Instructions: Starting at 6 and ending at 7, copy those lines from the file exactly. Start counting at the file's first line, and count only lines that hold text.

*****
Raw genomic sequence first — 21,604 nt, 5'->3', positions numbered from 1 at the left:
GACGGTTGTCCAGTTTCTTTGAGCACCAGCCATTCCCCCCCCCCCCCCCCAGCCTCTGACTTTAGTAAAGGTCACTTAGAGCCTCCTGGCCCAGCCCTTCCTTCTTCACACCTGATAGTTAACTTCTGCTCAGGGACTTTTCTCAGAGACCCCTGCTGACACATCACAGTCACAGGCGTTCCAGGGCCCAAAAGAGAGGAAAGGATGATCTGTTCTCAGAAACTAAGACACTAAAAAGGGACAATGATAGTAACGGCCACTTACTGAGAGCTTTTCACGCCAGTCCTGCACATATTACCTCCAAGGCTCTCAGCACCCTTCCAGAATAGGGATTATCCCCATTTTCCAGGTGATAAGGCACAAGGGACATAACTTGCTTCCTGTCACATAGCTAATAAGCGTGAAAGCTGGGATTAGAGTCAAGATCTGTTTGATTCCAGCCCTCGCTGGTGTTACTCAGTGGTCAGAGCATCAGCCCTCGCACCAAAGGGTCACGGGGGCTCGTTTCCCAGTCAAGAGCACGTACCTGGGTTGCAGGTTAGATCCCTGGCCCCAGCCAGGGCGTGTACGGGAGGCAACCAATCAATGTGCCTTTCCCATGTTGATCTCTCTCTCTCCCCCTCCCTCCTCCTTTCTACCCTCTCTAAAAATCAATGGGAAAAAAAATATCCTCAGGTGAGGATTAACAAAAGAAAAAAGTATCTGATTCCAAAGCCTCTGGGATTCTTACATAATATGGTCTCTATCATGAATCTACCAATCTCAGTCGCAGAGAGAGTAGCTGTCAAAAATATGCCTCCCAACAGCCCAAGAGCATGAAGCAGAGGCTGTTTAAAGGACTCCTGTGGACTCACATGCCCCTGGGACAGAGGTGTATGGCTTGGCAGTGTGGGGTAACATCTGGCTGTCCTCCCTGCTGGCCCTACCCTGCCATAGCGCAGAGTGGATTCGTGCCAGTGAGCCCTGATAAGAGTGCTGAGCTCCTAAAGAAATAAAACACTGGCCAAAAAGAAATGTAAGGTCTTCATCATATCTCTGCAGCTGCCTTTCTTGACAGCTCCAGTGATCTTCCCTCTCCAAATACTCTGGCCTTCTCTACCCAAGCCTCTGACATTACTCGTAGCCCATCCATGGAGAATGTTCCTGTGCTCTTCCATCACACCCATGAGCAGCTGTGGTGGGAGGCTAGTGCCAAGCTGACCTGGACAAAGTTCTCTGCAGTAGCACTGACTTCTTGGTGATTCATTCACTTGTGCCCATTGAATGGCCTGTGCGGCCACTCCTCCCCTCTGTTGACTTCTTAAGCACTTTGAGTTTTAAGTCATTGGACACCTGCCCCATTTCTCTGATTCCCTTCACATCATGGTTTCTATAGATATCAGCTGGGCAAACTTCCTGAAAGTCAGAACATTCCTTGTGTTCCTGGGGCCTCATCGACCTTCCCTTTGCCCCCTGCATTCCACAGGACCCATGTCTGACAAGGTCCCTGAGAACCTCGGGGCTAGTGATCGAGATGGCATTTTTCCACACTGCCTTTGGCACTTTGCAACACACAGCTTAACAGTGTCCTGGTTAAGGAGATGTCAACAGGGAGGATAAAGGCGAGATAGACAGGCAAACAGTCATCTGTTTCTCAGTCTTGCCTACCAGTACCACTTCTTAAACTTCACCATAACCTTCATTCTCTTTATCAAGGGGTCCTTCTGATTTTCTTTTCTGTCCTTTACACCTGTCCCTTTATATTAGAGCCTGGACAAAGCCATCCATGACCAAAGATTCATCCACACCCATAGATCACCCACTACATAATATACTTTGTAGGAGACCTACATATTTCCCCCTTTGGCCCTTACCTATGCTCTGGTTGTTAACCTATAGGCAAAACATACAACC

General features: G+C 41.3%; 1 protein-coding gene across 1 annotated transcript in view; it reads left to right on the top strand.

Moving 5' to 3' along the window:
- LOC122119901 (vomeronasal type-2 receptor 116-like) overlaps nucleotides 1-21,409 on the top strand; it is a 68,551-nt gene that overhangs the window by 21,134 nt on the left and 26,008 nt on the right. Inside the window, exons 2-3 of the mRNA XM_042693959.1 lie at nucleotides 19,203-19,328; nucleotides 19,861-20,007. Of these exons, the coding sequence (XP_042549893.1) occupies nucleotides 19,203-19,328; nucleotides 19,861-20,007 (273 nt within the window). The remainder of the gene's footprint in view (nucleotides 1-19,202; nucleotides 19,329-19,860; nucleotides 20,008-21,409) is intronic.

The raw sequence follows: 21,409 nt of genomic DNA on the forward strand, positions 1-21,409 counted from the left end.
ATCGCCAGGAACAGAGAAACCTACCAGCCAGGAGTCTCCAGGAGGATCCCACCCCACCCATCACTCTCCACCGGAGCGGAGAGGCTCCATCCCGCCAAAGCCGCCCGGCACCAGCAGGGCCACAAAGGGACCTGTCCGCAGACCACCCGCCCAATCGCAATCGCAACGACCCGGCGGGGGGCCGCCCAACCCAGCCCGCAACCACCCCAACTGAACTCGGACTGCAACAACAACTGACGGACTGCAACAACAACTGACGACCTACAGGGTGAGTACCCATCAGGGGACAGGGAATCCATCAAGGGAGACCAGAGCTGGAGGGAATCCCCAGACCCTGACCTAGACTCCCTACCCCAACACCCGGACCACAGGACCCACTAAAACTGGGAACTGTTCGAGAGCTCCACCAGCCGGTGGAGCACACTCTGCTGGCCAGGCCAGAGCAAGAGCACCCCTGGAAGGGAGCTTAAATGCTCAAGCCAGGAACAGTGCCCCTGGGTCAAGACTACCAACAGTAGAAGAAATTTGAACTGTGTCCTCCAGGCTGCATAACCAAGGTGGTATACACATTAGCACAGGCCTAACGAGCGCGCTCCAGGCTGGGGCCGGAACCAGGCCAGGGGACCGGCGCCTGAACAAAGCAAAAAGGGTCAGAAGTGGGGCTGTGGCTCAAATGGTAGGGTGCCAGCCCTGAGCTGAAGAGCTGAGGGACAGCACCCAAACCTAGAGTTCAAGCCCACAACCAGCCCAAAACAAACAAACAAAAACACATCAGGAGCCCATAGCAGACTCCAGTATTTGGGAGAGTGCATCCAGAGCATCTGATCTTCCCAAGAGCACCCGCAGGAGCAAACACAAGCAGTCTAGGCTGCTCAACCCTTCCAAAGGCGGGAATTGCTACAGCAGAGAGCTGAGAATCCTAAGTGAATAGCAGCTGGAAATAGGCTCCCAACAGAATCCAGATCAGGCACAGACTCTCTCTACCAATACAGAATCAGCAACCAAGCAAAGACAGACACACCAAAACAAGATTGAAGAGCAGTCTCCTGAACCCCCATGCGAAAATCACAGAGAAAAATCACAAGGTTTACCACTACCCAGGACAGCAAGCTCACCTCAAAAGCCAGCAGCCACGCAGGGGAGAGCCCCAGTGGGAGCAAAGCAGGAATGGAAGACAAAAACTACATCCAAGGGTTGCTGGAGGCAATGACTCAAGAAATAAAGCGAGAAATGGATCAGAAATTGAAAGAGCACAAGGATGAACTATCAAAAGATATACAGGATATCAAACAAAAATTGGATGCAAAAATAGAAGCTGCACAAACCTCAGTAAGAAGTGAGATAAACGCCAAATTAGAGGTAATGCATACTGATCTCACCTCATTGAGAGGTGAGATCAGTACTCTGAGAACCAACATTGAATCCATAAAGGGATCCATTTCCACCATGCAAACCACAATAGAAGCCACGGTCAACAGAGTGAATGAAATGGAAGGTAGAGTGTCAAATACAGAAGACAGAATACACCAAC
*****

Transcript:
The raw sequence follows: 21,409 nt of genomic DNA on the forward strand, positions 1-21,409 counted from the left end.
ATCGCCAGGAACAGAGAAACCTACCAGCCAGGAGTCTCCAGGAGGATCCCACCCCACCCATCACTCTCCACCGGAGCGGAGAGGCTCCATCCCGCCAAAGCCGCCCGGCACCAGCAGGGCCACAAAGGGACCTGTCCGCAGACCACCCGCCCAATCGCAATCGCAACGACCCGGCGGGGGGCCGCCCAACCCAGCCCGCAACCACCCCAACTGAACTCGGACTGCAACAACAACTGACGGACTGCAACAACAACTGACGACCTACAGGGTGAGTACCCATCAGGGGACAGGGAATCCATCAAGGGAGACCAGAGCTGGAGGGAATCCCCAGACCCTGACCTAGACTCCCTACCCCAACACCCGGACCACAGGACCCACTAAAACTGGGAACTGTTCGAGAGCTCCACCAGCCGGTGGAGCACACTCTGCTGGCCAGGCCAGAGCAAGAGCACCCCTGGAAGGGAGCTTAAATGCTCAAGCCAGGAACAGTGCCCCTGGGTCAAGACTACCAACAGTAGAAGAAATTTGAACTGTGTCCTCCAGGCTGCATAACCAAGGTGGTATACACATTAGCACAGGCCTAACGAGCGCGCTCCAGGCTGGGGCCGGAACCAGGCCAGGGGACCGGCGCCTGAACAAAGCAAAAAGGGTCAGAAGTGGGGCTGTGGCTCAAATGGTAGGGTGCCAGCCCTGAGCTGAAGAGCTGAGGGACAGCACCCAAACCTAGAGTTCAAGCCCACAACCAGCCCAAAACAAACAAACAAAAACACATCAGGAGCCCATAGCAGACTCCAGTATTTGGGAGAGTGCATCCAGAGCATCTGATCTTCCCAAGAGCACCCGCAGGAGCAAACACAAGCAGTCTAGGCTGCTCAACCCTTCCAAAGGCGGGAATTGCTACAGCAGAGAGCTGAGAATCCTAAGTGAATAGCAGCTGGAAATAGGCTCCCAACAGAATCCAGATCAGGCACAGACTCTCTCTACCAATACAGAATCAGCAACCAAGCAAAGACAGACACACCAAAACAAGATTGAAGAGCAGTCTCCTGAACCCCCATGCGAAAATCACAGAGAAAAATCACAAGGTTTACCACTACCCAGGACAGCAAGCTCACCTCAAAAGCCAGCAGCCACGCAGGGGAGAGCCCCAGTGGGAGCAAAGCAGGAATGGAAGACAAAAACTACATCCAAGGGTTGCTGGAGGCAATGACTCAAGAAATAAAGCGAGAAATGGATCAGAAATTGAAAGAGCACAAGGATGAACTATCAAAAGATATACAGGATATCAAACAAAAATTGGATGCAAAAATAGAAGCTGCACAAACCTCAGTAAGAAGTGAGATAAACGCCAAATTAGAGGTAATGCATACTGATCTCACCTCATTGAGAGGTGAGATCAGTACTCTGAGAACCAACATTGAATCCATAAAGGGATCCATTTCCACCATGCAAACCACAATAGAAGCCACGGTCAACAGAGTGAATGAAATGGAAGGTAGAGTGTCAAATACAGAAGACAGAATACACCAAC